I'm trying to better grasp the passive voice in Japanese based on these four sentences. So far I can tell that the first sentence is direct passive and the second and third one indirect passive.

  1. 私はお姉ちゃんに食べられた。
  1. This implies that I was eaten by my sister quite literally.
  1. 私はお姉ちゃんにケーキを食べられた。
  1. By having a direct object this implies that MY cake was eaten and not me.
  1. お姉ちゃんに私のケーキを食べられた
  1. Now this is where I was questioning myself if this even acceptable to say. I know the second sentence is the more natural one but I wanted to know if this one is correct or does not make any sense.
  1. 私のケーキはお姉ちゃんに食べられた。
  1. And lastly there is this sentence that is bugging me since I think it has the same meaning as the second one. Only that it is in direct passive form.

Any help clearing the differences will be appreciated.

2 Answers 2


The third sentence is fine.

  1. お姉ちゃんに私のケーキを食べられた。

I would say it’s more natural than the second as a standalone sentence.

  1. 私はお姉ちゃんにケーキを食べられた。

私は stands out in this sentence as if you are contrasting your situation with someone else’s.


If no such contrast is intended, you should remove 私 altogether.


Unless context suggests otherwise, you, as the speaker, are still understood as the “sufferer.”

The difference from #3 is simply that this sentence is less specific about the cake belonging to you. It could be that your sister ate a cake you had kept aside for your mother.

The following sentence is also perfectly fine.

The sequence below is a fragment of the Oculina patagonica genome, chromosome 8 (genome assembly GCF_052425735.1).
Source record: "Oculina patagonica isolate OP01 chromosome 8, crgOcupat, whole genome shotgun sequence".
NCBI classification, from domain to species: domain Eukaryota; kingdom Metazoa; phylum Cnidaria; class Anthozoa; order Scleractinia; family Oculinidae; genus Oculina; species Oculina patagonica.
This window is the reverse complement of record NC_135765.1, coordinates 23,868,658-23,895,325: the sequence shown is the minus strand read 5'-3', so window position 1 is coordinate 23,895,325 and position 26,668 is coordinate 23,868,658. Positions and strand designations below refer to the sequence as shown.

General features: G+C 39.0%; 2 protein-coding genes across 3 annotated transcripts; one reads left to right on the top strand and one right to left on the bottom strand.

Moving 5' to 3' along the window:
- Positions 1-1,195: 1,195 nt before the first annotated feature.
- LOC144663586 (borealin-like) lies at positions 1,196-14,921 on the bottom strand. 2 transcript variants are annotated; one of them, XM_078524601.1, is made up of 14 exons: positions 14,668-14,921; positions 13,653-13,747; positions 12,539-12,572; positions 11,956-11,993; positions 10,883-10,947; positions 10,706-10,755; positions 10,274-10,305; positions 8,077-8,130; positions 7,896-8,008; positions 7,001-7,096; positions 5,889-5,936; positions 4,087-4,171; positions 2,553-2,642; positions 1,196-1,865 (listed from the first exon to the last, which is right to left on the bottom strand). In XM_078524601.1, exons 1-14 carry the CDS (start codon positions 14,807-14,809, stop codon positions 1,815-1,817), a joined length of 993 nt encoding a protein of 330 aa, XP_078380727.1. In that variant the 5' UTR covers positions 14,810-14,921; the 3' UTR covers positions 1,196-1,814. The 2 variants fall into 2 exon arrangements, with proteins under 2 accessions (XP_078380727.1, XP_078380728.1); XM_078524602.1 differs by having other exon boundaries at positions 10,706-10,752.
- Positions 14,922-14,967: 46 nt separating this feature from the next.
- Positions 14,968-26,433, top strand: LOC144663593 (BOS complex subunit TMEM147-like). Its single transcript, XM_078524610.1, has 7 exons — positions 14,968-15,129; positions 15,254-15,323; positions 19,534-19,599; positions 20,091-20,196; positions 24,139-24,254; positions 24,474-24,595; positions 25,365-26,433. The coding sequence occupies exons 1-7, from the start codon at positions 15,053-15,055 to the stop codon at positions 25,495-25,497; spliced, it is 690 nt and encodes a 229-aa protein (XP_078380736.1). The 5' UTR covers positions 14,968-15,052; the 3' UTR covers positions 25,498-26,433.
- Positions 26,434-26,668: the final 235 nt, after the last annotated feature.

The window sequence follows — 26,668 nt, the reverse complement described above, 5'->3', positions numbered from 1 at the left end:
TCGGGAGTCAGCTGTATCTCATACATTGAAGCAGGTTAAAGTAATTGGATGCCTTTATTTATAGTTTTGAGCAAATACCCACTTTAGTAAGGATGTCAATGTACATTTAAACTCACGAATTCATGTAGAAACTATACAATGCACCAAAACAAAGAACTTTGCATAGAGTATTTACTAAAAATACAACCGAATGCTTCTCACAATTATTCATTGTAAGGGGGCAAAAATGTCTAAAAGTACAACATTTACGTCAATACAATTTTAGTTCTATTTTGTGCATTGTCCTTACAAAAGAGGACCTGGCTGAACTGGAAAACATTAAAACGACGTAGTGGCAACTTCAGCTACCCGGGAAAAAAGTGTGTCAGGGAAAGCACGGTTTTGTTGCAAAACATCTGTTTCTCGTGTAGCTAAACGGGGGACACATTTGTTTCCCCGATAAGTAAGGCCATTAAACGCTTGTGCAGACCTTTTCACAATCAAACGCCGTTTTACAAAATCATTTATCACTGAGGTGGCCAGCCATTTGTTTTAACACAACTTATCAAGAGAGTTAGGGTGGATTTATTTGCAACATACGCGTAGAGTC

The cake belonged to your mother, but you are the one “suffering” from your sister eating it.

The fourth sentence is also correct.

  1. 私のケーキはお姉ちゃんに食べられた。

However, it is a statement about your cake (私のケーキ) the way #2 is a statement about yourself (私). It sounds like you are contrasting your cake with something else.


In any case, you are the "sufferer."

  • Amazing, these examples and points of view were of great help. Much appreciated. By the way what about these sentences: 「私はお姉ちゃんに食べられた」 in contrast with 「私はお姉ちゃんに私を食べられた」. Is this just redundant ? If we were to ask 「何を食べたんですか」I think the answers will be respectively: 「私」and maybe 「私の私」? Maybe the question here is if there is any limitations or rules when using a direct object in a passive sentence. Sep 2, 2022 at 4:33
  • Because it seems that, most of the cases at least, when using the direct object in a passive sentence it is implied that this direct object belongs to the sufferer. But I guess it depends on the context and common sense just as you explained with the お母さんのケーキ example. Sep 2, 2022 at 4:54
  • 1
    @JesúsJurado - If you say just 食べられた, people assume someone ate something you didn’t want to be eaten. You don’t need to add an explicit topic unless you want to single it out in contrast with someone or something else. As for what was eaten, unless you are a ghost, no one thinks it’s you. It must be something you didn’t want to be eaten. Then, it’s totally natural for people to assume some kind of association between you and that thing. If it’s not ownership, then it must be some kind of psychological attachment or something. It’s all common sense. There is no syntactical restriction.
    – aguijonazo
    Sep 2, 2022 at 6:13

1 is a cannibalism, as you say.

2 is the so-called 迷惑の受け身 (see this for example). In English, it is usually rendered as I had my cake eaten by my sister.

Practically 3 means the same, but due to its meaning (and because it is clearly a 迷惑の受け身 here), it is obvious that it is MY cake, which makes 私の sound redundant. What is more natural about 3 than 2 is that it has the subject omitted. So all in all お姉ちゃんにケーキを食べられた is the most natural.

As for 4, the subject is 私のケーキ and the sentence literally corresponds to My cake was eaten by my sister. It is fine, but perhaps less natural because inanimate subjects are less frequent in Japanese (I believe). Also, it does not have the connotation of being harmed (or at least less than 2 and 3).

  • Thank you for your answer and aclarations. I also get to know that 迷惑の受け身 is the official name for that type of passive. Sep 2, 2022 at 4:40

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